Meet Me at the Museum

A post from Beth McDougall, GLAM Community Outreach Officer, about her ongoing work on a project that aims to make the Museum a friendlier, more accessible and social museum for older people.

‘I say “can I help?” and they say “no, no, you sit down and relax” – but I want to do something, I don’t want to become part of the furniture.’  All of us have moments where things are done for us, not with or by us, which, can lead to personal frustration. 

Traditionally, museums have been guilty of doing things ‘for’ our audiences and communities. This engagement practice is currently being rethought, as we move towards co-production, co-creation and co-design that responds to collective creativity, curiosity and knowledge, and encourages museum activity that is with and by our audiences.

Ashmolean for All, a developing strand in the museum’s Audience Engagement strategy, challenges this traditional approach, identifying young people, families and older people as essential to reshaping the physical and intellectual spaces of the museum; from galleries ‘for’ our audiences to social places that spark conversation with people, objects and across collections. 

photo (c) John Cairns
photo (c) John Cairns
Exploring the Western Art galleries (c) John Cairns

So, why older people?  

In 2017, around 20,400 older people in Oxfordshire were experiencing loneliness at least some of the time. Loneliness and social isolation negatively impact on our health and wellbeing and as we age, our risk of encountering these issues rises. As spaces of social connection, museums could be part of alleviating this risk.  Finally, research from Age UK reveals that creative and cultural participation are the greatest contributor to wellbeing in older age, so we know the Ashmolean has an important part to play.  

What are we doing now? 

The Ashmolean has just finished our popular monthly social workshops, Meet Me at the Museum. These inclusive workshops for older people responded to the group’s curiosity, and have focused on exploring the stories behind-the-scenes, meeting people and objects from across the Ashmolean.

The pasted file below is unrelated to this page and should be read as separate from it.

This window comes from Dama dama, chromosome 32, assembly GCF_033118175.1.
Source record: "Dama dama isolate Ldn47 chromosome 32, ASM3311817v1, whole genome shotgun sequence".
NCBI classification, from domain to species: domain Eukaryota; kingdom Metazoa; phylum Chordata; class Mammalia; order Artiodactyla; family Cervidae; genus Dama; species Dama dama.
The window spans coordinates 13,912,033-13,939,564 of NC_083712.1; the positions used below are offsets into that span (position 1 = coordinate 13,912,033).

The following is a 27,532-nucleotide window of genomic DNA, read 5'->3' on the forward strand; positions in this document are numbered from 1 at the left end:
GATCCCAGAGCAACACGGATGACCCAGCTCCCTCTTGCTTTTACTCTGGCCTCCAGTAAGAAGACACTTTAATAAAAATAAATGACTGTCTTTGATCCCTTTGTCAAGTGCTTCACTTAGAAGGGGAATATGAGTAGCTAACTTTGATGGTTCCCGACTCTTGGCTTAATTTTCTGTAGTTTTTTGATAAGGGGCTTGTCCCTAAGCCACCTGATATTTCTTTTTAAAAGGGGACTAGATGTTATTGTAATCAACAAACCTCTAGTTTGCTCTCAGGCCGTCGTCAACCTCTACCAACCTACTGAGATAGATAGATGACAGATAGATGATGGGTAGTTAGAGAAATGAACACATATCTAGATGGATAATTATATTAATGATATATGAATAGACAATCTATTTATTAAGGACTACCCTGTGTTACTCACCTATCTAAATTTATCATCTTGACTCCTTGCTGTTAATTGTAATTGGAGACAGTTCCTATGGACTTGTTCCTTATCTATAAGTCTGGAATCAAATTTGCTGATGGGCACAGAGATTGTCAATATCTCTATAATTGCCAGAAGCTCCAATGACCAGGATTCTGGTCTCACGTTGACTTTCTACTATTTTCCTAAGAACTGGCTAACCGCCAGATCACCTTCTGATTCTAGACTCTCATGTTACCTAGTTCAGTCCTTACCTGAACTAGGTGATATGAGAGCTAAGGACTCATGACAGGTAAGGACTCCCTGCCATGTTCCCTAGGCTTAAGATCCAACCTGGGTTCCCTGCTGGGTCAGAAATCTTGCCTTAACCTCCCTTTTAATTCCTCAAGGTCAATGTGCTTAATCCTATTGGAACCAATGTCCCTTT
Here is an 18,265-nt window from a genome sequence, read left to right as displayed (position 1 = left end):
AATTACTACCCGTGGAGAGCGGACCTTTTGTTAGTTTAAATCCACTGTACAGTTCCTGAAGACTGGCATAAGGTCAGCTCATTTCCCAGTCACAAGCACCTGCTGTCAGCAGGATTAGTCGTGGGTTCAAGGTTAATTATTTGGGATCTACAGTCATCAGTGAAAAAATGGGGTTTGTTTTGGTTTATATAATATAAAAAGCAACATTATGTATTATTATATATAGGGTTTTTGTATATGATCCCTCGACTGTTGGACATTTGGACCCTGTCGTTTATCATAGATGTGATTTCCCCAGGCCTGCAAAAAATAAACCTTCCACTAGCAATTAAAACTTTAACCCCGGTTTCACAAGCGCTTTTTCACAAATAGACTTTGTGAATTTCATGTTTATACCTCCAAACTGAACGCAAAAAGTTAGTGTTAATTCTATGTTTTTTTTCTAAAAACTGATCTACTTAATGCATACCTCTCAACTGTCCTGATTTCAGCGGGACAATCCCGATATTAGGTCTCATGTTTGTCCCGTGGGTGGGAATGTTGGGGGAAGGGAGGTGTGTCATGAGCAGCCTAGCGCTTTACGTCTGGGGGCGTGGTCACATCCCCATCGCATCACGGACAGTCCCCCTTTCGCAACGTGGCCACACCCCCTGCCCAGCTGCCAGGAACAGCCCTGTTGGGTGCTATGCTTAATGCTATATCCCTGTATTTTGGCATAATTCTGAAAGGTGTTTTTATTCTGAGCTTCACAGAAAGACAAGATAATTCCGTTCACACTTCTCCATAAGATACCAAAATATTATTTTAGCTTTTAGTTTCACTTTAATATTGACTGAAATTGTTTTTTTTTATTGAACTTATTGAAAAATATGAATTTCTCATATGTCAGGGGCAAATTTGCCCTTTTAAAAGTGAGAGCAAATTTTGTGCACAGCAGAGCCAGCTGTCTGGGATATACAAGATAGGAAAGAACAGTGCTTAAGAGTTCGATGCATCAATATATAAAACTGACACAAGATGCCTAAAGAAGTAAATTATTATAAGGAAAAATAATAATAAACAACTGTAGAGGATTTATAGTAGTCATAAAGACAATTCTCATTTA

photo (c) John Cairns
photo (c) John Cairns
Visit to the Conservation studios (c) John Cairns

On these behind-the-scenes excursions we have met conservators working on Pompeian objects, visited Princess Margaret’s handbag with the Western Art team, heard tales of promiscuous Pre-Raphaelite painters, handled Japanese Netsuke with the Eastern Art team and talked about Emperor Hadrian’s love life.  

‘It’s nice and friendly, and I’m finding out a whole lot of stuff. I know quite a lot about things, but it’s so much better if you’ve got someone who can tell you about it. It’s great to have other people with you, when they’re asking questions that makes me think of things I hadn’t thought of.’  

What next?  

Now, we are taking our Older People’s programming one step further. To engender real change in the physical and intellectual ‘furniture’ of the museum, we are developing an action team that creates opportunities for co-production with, by and for older people. Over the next three months, we are recruiting our older changemakers, listening and understanding the skills, values and needs of these individuals to create lasting change for all. 

So, when older people engaging with the museum say, ‘can I help?’ we can collectively say ‘yes’ and support them to be part of the team, rather than part of the furniture.   

Thank you to everyone who has generously donated to the Meet Me at the Ashmolean appeal and helped raise much-needed funds to support our work with, by and for older people.

For further information please visit:

Film for our Annual Appeal, January 2019

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